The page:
New gTLDs and the URS (Case Brief:

New gTLDs and the URS (Case Brief: Porsche.Social)

In a prior post, I looked at how the U.S. Patent & Trademark Office (USPTO) evaluates trademarks that incorporate top-level domain names (TLDs). Domain name cybersquatting disputes present similar considerations. The recent <> Uniform Rapid Suspension (URS) decision – and its reversal on appeal – illustrates the issues arising in domain name proceedings involving new generic TLDs (“new gTLDs”), specifically with respect to fair use of a domain name for a fan website.

The URS system was created as a low-cost, quicker alternative to the Uniform Domain Name Dispute Resolution Policy (UDRP). It is designed to address only “clear cases of trademark abuse” in new gTLD extensions (and the country code TLDs that adopt it) … and not intended for proceedings with “open questions of fact.” See URS Procedure Rule 8.5. The URS rules and procedure are available here and here. There are also numerous articles online with general overviews on how the URS complements and differs from the UDRP. This is a good one.

For purposes of this post, of note are the following:

  • the URS tracks the UDRP’s three-prong test for Complainants; however, to establish the first element under the URS a Complainant must own a “word mark” that is registered and in current use (common law rights will not suffice) or “validated” or protected by statute/treaty. Rule
  • the Complainant must prove all three elements by clear and convincing evidence (a higher burden than the UDRP’s preponderance standard). Rule 8.2.
  • if a Complainant prevails the domain name is suspended – not transferred – and locked down for the balance of the registration period. Rule 4.

In evaluating whether a disputed domain name is identical or confusingly similar to a Complainant’s trademark, the consensus view among UDRP panels has been to disregard the TLD (the USPTO has a similar approach). And like at the USPTO, new gTLDs and ccTLDs are challenging that view. This is from the first UDRP decision involving a new gTLD:

… the applicable top-level suffix in a domain name is usually disregarded under this test, except thus far generally in certain cases where the applicable top-level suffix may itself form part of the relevant trademark … given the advent of multiple new gTLD domain names, panels may determine that it is appropriate to include consideration of the top-level suffix of a domain name for the purpose of the assessment of identity or similarity in a given case, and indeed that there is nothing in the wording of the Policy that would preclude such an approach.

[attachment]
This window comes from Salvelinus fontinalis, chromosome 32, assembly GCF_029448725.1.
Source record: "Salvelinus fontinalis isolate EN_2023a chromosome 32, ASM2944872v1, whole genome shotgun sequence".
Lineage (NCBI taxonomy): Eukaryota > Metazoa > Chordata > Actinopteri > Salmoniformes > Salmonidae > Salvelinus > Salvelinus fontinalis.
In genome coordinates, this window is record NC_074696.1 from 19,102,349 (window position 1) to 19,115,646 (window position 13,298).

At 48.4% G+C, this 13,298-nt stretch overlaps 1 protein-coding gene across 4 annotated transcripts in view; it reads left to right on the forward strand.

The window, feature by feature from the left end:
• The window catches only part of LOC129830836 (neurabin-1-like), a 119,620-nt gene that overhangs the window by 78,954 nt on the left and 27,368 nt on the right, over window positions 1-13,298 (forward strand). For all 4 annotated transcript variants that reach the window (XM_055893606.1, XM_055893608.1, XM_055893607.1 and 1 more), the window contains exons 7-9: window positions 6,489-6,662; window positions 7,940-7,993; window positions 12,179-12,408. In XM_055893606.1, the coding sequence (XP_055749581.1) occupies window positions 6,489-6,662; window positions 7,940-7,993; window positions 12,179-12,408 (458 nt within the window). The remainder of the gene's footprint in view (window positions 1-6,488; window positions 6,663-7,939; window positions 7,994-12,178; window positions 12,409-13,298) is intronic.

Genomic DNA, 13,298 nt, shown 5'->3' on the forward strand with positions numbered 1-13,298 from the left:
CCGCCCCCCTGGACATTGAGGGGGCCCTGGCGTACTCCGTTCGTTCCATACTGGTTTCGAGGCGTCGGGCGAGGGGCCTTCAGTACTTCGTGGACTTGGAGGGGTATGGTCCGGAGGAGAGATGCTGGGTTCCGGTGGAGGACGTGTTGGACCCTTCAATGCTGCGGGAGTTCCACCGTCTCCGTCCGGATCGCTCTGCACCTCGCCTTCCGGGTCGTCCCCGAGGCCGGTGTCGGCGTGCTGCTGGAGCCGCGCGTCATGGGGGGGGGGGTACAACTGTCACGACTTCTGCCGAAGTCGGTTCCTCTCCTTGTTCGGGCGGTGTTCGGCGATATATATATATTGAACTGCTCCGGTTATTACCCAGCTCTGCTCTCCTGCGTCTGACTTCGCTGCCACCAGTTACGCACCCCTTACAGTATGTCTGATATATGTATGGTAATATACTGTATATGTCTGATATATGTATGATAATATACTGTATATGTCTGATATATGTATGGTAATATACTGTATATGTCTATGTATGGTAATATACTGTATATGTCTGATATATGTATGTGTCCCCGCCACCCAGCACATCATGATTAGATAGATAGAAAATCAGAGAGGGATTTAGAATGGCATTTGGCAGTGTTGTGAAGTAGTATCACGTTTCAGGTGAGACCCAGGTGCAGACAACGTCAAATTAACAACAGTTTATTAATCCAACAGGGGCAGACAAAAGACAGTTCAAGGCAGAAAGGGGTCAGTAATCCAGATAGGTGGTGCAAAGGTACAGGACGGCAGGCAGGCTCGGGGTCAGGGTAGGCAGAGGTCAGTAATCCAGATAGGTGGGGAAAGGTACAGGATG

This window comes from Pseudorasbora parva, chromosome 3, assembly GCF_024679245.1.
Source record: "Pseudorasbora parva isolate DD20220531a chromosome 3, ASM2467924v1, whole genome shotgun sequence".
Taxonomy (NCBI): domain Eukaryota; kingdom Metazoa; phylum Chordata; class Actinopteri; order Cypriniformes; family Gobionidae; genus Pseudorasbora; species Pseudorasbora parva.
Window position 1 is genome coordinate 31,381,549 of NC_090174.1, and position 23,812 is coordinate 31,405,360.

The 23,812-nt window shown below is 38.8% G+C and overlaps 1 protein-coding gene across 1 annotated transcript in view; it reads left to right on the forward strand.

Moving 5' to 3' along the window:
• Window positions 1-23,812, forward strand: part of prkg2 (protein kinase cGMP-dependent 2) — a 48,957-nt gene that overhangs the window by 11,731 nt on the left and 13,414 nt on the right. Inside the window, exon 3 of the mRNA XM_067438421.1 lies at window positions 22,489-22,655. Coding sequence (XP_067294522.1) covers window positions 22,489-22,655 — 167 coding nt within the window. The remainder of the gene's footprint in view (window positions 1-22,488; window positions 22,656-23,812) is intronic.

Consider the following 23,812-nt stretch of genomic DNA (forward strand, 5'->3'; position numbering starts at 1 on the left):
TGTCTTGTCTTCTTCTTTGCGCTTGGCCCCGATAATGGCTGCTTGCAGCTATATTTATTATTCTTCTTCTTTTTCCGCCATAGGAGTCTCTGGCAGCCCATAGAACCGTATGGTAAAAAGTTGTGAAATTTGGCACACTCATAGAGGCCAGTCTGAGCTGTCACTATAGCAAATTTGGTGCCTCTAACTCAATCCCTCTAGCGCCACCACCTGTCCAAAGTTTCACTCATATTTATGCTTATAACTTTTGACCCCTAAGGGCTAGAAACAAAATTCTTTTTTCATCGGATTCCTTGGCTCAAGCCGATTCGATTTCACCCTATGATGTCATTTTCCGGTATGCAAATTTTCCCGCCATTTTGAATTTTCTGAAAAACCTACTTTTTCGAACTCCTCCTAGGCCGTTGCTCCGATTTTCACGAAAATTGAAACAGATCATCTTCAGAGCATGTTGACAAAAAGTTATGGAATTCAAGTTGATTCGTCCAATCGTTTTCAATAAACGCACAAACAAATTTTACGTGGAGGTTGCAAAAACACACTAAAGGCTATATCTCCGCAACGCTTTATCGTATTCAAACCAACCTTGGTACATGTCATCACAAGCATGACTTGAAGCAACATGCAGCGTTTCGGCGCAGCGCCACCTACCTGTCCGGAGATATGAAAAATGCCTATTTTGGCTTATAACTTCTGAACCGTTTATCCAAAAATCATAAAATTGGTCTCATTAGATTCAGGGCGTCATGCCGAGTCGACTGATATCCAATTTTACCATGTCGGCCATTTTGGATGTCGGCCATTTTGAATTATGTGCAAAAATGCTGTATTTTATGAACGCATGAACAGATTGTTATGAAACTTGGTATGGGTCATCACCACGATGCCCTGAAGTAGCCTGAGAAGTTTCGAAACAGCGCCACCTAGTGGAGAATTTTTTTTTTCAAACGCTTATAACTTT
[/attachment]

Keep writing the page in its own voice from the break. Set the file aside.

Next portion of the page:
Canyon Bicycles GmbH v. Domains By Proxy, LLC / Rob van Eck (WIPO Case No. D2014-0206).

With many new gTLDs being common English words or abbreviations, pairing a trademark with a new gTLD suffix can have a significant impact on the overall impression created by a domain name. This is especially true of arbitrary trademarks, which — while considered “strong” trademarks — may become generic words when combined with certain new gTLDs. For example, coupling the famous arbitrary trademark APPLE with a .food TLD creates the generic wording <>.

Typically, a new gTLD is used to describe the core business offered under the mark in the second level domain (e.g. In these cases, the new gTLD actually reinforces the trademark and confusing similarity. See Id. Some new gTLDs, however, are less specific and don’t necessarily describe a product or service but instead suggest a particular use — for example: .club, .buzz, .parts, .wtf, .email, .social, etc. The weight given to the words in these new gTLDs, when combined with a third party trademark, will depend on the context of their use.

Ultimately, the first prong under the UDRP/URS functions as a standing requirement that is easy for Complainants to satisfy and doesn’t have the same dispositive effect that a finding of confusing similarity would have under trademark law. What really matters from a UDRP/URS perspective is the Respondent’s intent at the time of registration, whether the use is fair and the extent of commercial activities, if any.

Case Brief:

Legitimate use and bad faith registration of a domain name are assessed under the second and third UDRP/URS elements. The recent URS decision Dr. Ing. h.c. F. Porsche AG v. Interactiv Corporation, FA1407001571774 (NAF August 18, 2014 Determination and September 10, 2014 Appeal) over the <> domain name reveals how URS panels are weighing alleged fair uses of domain names with new gTLD suffixes.

The Respondent in argued that it planned to use the PORSCHE trademark in connection with a free community or fan site for Porsche car enthusiasts. It also stated an intent to disclaim “on every webpage” any affiliation with or authorization by Complainant, the owner of the Porsche brand. The URS Examiner held this was a fair use, finding that “[t]he use of ‘.social’ in the domain name, and the screenshot from Respondent’s website are evidence of that intent.”

The Examiner’s determination suggests the following equation:

[third party trademark] + [.social TLD] + [plans for a free fan site] = fair use (to defeat a URS complaint)

Furthermore, the Examiner found the .social TLD suffix to be evidence of intent to make a fair use.

UDRP panels have recognized fan/community sites that are clearly active and noncommercial to be fair uses (even where the second level domain is a Complainant’s trademark in its entirety). See 2001 White Castle Way, Inc. v. Glyn O. Jacobs (WIPO Case No. D2004-0001, March 26, 2004); see also WIPO UDRP guidelines. URS Procedure Rules 5.7 & 5.8 list defenses and circumstances that may refute a cybersquatting claim:

  • Registrant is making a legitimate or fair use of the domain name, without intent for commercial gain to misleadingly divert consumers or to tarnish the trademark or service mark at issue.
  • The domain name is generic or descriptive and the Registrant is making fair use of it.
  • The domain name sites are operated solely in tribute to or in criticism of a person or business that is found by the Examiner to be fair use.

Moreover, the U.S. Court of Appeals for the Ninth Circuit has ruled that nominative fair use extends to trademarks incorporated into domain names. See Toyota Motor Sales, U.S.A., Inc. v. Farzad Tabari, et al., 610 F.3d 1171 (9th Cir. 2010) (more on the Tabari decision below).